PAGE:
The Accent hasn't been tested using the government's new, more strenuous crash test procedure. Its 2010 rating (which isn't comparable to other 2011 tests) was a perfect five stars for front-occupant protection, four stars for front-occupant protection in side impacts and three stars for rear-seat passengers in side impacts.
In testing done by the Insurance Institute for Highway Safety, the Accent received the second-highest "Acceptable" rating for frontal-offset collisions but the worst-possible "Poor" ranking in side-impact tests. In brake testing, an Accent with ABS stopped from 60 mph in a respectable 122 feet; without it, that distance shoots up to 155 feet.
PERFORMANCE & HANDLING
The front-wheel-drive 2011 Hyundai Accent is equipped with a 1.6-liter four-cylinder engine that puts out 110 hp and 106 pound-feet of torque. A five-speed manual transmission is standard on all models except the GS, which gets a four-speed automatic that's also available as an option on all but the entry-level GL. In performance testing, a manual-equipped Accent went from zero to 60 mph in 9.4 seconds.
In regard to fuel economy, the Accent models equipped with the four-speed automatic return EPA estimates of 27 mpg city/36 mpg highway and 30 mpg combined. Models with the five-speed manual are rated at 28 mpg city/34 mpg highway and 30 mpg combined.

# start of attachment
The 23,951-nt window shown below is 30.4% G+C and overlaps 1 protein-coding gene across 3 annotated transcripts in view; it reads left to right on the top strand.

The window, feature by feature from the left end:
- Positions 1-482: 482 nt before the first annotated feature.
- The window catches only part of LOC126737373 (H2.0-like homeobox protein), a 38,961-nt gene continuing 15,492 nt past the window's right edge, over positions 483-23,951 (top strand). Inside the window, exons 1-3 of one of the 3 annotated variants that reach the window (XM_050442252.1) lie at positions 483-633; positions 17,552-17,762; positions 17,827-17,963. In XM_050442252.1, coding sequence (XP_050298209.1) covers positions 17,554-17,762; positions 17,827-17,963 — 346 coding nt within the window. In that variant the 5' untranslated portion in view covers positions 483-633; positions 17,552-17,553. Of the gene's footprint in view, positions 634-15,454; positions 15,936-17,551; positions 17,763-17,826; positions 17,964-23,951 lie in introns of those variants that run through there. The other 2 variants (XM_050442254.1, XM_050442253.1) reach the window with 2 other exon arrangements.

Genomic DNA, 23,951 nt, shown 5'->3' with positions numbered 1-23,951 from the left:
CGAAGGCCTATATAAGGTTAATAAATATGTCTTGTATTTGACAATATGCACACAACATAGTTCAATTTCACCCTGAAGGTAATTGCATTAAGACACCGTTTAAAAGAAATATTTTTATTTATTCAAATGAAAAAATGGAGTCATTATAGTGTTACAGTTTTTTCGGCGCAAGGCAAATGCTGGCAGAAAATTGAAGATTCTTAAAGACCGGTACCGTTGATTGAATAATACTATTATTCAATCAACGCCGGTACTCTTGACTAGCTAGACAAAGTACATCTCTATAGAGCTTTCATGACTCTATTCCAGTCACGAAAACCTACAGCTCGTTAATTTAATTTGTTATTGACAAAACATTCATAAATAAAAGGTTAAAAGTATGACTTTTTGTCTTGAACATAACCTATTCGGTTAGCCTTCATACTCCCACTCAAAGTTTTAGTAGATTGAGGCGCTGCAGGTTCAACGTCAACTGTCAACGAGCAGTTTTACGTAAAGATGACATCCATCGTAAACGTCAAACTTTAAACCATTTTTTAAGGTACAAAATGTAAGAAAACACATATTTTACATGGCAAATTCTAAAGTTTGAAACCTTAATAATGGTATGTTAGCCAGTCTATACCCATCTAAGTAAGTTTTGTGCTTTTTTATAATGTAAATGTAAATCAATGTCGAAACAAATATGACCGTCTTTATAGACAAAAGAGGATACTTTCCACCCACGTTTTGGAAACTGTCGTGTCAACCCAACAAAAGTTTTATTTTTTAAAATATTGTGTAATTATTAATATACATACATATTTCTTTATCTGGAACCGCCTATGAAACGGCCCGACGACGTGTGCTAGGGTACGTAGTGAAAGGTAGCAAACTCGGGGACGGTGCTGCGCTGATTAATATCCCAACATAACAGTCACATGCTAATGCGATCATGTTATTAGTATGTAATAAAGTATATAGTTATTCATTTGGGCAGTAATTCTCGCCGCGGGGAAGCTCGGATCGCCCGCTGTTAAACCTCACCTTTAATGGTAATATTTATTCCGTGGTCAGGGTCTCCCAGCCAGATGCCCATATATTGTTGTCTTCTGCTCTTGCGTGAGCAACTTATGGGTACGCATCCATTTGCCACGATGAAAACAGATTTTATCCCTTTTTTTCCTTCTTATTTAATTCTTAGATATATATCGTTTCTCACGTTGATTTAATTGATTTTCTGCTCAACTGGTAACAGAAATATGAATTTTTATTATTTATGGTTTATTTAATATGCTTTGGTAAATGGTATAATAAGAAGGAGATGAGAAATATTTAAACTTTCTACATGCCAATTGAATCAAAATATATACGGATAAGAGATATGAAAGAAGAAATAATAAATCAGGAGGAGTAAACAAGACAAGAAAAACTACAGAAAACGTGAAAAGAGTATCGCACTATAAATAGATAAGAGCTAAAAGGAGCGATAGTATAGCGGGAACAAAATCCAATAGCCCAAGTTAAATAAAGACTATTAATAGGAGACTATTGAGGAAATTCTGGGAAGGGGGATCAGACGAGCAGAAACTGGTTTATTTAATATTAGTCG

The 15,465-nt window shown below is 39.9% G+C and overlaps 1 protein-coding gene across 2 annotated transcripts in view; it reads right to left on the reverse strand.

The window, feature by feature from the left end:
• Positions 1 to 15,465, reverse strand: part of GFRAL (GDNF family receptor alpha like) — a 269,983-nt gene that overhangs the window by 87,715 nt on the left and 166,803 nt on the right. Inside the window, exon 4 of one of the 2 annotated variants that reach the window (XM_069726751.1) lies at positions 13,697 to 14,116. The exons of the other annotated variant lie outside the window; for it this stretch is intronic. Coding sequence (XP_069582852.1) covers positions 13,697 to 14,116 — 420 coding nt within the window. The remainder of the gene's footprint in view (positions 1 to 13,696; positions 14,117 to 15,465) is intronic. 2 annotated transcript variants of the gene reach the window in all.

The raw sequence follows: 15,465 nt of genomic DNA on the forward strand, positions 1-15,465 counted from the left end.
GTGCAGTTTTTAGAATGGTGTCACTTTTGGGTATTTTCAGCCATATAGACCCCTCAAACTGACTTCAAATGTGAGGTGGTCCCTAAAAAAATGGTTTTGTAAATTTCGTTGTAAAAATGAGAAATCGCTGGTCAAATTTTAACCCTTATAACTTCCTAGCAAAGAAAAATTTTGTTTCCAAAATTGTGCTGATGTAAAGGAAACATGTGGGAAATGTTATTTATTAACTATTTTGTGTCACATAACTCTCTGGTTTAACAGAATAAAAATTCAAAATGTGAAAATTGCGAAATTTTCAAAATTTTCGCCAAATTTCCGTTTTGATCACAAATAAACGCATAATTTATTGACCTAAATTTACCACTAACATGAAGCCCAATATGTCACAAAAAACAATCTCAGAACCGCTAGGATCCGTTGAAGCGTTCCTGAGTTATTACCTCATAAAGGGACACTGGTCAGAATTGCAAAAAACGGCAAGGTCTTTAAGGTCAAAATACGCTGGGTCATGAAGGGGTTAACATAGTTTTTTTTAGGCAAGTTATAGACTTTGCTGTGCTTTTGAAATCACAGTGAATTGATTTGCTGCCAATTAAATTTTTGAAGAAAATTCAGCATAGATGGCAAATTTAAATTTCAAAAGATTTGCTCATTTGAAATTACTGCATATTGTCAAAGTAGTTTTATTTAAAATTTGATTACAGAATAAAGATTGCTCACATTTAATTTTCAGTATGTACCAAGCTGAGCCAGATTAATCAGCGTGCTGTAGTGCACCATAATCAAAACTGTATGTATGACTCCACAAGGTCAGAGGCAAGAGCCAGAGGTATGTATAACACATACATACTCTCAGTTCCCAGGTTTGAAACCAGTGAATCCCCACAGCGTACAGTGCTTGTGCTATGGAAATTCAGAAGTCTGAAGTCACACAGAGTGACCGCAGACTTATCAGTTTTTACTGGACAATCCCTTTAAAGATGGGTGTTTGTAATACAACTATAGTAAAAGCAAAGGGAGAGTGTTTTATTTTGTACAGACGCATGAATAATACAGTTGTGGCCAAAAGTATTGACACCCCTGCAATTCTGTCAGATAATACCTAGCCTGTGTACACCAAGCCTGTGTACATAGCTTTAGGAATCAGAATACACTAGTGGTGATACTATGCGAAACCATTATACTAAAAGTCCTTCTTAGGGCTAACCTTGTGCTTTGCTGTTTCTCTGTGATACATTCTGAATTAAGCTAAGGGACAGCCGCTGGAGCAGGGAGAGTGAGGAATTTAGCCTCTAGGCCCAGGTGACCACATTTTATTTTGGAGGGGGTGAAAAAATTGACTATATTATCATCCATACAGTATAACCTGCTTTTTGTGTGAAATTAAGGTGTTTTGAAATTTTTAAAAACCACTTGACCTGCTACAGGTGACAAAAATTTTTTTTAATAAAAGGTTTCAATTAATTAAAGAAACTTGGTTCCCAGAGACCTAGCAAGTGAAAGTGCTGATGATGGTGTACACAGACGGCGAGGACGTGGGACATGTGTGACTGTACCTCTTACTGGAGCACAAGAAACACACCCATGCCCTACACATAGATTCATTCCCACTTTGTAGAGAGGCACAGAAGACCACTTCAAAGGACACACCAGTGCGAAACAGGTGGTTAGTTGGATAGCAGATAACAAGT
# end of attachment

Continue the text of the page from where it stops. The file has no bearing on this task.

As is the case with many small cars, the 2011 Hyundai Accent's performance depends to a great extent on which transmission you choose. The five-speed manual gearbox makes the car feel reasonably peppy, while the four-speed automatic bogs it down. Likewise, the sport-tuned suspension on SE models delivers better handling, while the softer suspension fitted to GL, GS and GLS versions emphasizes a smoother ride. Despite having one of the quieter interiors in this segment, the Accent's engine noise often negates this advantage under hard acceleration.
VERDICTThe 2011 Hyundai Accent isn't our favorite choice for an economy car, but its low price means it's still worth a look from buyers on a budget.